Hi Does anyone have any ideas/views on

04/29/2011 - 16:48




Does anyone have any ideas/views on what to install as back-up to a sansa heating system that currently does heating and domestic hot water (DH)…? It’s the DH we are looking at, although the stuffa is in a store room downstairs so not a heat problem for us in summer, we feel it is a waste/expense to put it on for 40-50 minutes each day for DH…. Most of the year there will only be the 2 of us living there, but come summer we will have the occasional visitors to make it 4-5 people.   Any ideas on a back-up and summer use and cost to install and run would be good… 




I'd say the cheapest installation has got to be an electric 'scaldabagno' - straightforward immersion heater. These things (Italian) tend to be a bit slow to warm up - they generally run at 1.2 to 1.5kW - but they are heavily insulated (almost like a thermos flask) so once they are hot they stay hot. If you have more than one bathroom (the second one only in use if you have visitors) then it probably makes sense to have two scaldabagni: that way you can time them (just using a plug into the socket type timer) so they are not both demanding electricity simultaneously. This gets over the potential snag of a limited kWattage on the electricity supply.  Coupling a scaldabagno into an existing boiler fed system shouldn't be too onerous - but this depends on how your current plumbing has been designed. They work most efficiently if they are close to the taps where you want the hot water, but if you can't achieve this then you'll have to put it (them) near to the boiler. They are designed to work safely at mains pressure, (so don't worry about expansion tanks, or cold water storage to give you a head pf pressure). A 120 litre scaldabagno will just about cope with a bath, and will happily cope with two showers.

... in with the sansa boiler i.e. be an alternative feed to it? No doubt you can tell, we know little about either.... :) I think we do already have a scaldabangno in the dungeon bathroom downstairs… but would not send anyone in there at present... I doubt if it's 120L,so it may not be of much use... But it is currently near the boiler (next room), so might enable the installation of a new one if they are the best way forward... Water pressure is nothing like what we are used to in Italy and quite exceptionally weak for over there.... We have been recommended to contact ACA about it, but not got around to that as yet. Ty very much Fillide for the post, that's one for the list to look at, have seen these in the shops, so will have a closer look at prices etc now... 

I totally agree with Fillide's post. Cost to buy a 120 litre scaldobagno should be in the region of €100-€125. I've even seen them discounted down to €80 from time to time. To heat from scratch, which takes 1-2 hours dependent on temperature setting will cost something in the region of €0.5. So four showers a day (emptying tank twice) and running costs to maintain temperature when no water is being drawn, you are talking at something like €1.5 per day. Mounts up over the year, but if only being switched on for a few weeks or months, could easily be your most economical solution.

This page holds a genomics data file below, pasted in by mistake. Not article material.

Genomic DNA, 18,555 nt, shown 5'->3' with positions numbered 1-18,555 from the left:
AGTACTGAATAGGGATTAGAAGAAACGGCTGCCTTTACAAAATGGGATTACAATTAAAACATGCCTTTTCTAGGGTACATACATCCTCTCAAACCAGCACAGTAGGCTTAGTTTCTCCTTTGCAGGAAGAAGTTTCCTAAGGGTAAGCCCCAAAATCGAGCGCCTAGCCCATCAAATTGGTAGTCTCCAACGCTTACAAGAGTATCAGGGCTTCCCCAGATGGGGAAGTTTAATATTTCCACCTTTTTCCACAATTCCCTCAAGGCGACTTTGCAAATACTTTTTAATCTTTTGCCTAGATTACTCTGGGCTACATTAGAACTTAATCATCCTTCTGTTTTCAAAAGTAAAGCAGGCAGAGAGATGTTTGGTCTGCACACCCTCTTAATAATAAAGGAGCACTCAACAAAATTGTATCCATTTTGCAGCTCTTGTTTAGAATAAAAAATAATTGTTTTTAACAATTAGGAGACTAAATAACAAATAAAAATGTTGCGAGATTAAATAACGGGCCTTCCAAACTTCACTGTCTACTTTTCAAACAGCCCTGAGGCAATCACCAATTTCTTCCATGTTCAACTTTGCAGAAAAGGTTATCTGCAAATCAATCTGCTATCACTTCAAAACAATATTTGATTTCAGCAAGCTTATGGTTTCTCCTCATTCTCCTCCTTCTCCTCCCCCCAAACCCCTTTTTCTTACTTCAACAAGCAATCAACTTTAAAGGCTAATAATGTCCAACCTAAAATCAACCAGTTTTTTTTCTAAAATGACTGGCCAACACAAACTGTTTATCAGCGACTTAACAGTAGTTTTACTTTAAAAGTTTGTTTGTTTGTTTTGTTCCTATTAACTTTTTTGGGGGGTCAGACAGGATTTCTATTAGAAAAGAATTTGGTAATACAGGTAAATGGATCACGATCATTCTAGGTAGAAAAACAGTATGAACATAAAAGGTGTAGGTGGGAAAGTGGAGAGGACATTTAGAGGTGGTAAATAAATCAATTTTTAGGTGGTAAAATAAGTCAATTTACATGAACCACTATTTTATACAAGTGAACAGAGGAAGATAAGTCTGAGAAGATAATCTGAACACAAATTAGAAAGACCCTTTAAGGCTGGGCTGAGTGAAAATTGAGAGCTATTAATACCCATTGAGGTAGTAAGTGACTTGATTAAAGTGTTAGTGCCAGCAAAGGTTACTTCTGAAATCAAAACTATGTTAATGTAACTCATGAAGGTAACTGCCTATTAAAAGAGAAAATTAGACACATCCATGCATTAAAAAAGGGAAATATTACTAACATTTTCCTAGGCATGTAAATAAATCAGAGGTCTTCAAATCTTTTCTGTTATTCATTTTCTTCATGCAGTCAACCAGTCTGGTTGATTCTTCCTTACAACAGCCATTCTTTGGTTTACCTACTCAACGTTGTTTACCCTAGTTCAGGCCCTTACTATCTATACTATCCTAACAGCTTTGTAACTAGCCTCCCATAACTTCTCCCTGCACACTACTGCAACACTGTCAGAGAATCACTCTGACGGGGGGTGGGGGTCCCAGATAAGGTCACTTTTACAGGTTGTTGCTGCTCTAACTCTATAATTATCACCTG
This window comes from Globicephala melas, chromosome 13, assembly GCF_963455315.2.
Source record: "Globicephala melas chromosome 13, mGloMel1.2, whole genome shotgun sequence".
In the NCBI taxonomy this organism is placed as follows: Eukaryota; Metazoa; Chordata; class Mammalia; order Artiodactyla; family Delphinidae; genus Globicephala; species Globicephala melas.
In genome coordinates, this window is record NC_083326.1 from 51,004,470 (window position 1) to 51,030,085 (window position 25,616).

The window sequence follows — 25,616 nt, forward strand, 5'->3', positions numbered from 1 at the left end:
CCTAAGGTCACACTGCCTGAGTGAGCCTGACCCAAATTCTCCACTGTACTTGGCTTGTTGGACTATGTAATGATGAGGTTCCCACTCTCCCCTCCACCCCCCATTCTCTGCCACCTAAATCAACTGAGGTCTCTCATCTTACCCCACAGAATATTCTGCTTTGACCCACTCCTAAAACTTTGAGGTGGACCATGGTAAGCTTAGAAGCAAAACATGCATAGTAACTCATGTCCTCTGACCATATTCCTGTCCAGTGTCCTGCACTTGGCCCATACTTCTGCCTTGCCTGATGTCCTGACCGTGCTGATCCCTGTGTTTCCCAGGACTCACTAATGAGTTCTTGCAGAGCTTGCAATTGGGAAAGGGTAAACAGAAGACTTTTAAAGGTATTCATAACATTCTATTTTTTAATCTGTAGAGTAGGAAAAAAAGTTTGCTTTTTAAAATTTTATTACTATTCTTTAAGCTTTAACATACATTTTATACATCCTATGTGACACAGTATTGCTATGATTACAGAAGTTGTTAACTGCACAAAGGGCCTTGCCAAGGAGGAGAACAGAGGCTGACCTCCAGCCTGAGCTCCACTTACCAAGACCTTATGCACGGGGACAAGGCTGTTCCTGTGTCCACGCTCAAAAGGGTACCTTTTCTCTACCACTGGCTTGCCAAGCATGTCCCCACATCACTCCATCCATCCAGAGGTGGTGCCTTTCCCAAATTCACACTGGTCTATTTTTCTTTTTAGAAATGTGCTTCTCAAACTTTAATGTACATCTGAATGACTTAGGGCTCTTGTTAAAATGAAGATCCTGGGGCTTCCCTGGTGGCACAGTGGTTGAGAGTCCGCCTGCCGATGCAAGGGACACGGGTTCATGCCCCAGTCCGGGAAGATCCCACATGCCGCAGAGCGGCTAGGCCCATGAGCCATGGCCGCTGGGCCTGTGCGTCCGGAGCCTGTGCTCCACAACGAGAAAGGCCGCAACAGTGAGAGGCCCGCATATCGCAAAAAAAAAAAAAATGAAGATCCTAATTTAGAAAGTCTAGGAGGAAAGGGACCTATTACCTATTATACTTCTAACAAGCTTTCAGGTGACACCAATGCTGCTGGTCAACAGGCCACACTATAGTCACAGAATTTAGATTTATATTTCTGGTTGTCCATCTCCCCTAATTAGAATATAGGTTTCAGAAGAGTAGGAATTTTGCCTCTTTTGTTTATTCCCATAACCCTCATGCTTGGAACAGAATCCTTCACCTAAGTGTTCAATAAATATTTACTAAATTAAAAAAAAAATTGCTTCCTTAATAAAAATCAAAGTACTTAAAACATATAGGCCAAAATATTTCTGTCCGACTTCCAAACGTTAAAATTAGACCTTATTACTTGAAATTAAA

Steve, Presumably the salsa furnace heats a tank already, so maybe an external immersion heater would do the trick... the cost is trivial (to install - not too bad to run just for summer either) and they work on a simple gravity circuit on your existing tank. On the same principle you can add solar power to an existing tank that was not originally designed for the job.

The payback on solar is not always as good as one might imagine so it has to be cheap to justify doing it. Here we pay €1,200 for 5mq of plain vanilla panels and then http://www.thesolarshop.eu/acatalog/Pump_Stations_from_Tiemme.html will get you a pump station and controller for £342.72 inc VAT.....fluid will be €80 odd.... all you need then is some insulated 16mm copper tube (22mm is too big and too expensive) and a trench dug in the garden (or a roof fixing kit). For buried tubes put them in those big red plastic tubes and squirt foam around them to make really sure there is no water conducting away the heat N.B. don't forget the sensor wire - 0.75mm twin flex will be fine. So the cost is under €2,000 and a bit more for help to fit it up. You don't need professional pressure filling - just pump in the fluid with a garden sprayer.. they can make 3 bar easily enough. Don't cast a concrete pad to put them on... precast kerb slabs chucked on the ground will do or we have done concrete filled plastic drain pipes too. A final word - don't chase efficiency with fancy panels... THE SUN IS FREE.